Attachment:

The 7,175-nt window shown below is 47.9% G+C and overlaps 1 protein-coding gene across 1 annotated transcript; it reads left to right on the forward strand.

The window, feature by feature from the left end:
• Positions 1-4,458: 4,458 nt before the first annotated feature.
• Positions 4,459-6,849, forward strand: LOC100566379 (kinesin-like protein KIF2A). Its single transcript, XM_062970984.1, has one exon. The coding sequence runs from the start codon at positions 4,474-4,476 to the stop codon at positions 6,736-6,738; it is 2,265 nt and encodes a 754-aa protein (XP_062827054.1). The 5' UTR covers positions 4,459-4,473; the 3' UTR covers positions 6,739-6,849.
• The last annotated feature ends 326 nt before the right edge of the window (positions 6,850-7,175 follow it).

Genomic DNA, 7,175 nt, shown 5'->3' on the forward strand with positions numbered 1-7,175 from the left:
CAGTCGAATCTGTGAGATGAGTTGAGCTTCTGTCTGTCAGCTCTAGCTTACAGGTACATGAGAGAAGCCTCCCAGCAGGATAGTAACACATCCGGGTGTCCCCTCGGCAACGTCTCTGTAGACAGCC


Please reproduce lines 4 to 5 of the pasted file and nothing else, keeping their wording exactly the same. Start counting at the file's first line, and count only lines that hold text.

• Positions 4,459-6,849, forward strand: LOC100566379 (kinesin-like protein KIF2A). Its single transcript, XM_062970984.1, has one exon. The coding sequence runs from the start codon at positions 4,474-4,476 to the stop codon at positions 6,736-6,738; it is 2,265 nt and encodes a 754-aa protein (XP_062827054.1). The 5' UTR covers positions 4,459-4,473; the 3' UTR covers positions 6,739-6,849.
• The last annotated feature ends 326 nt before the right edge of the window (positions 6,850-7,175 follow it).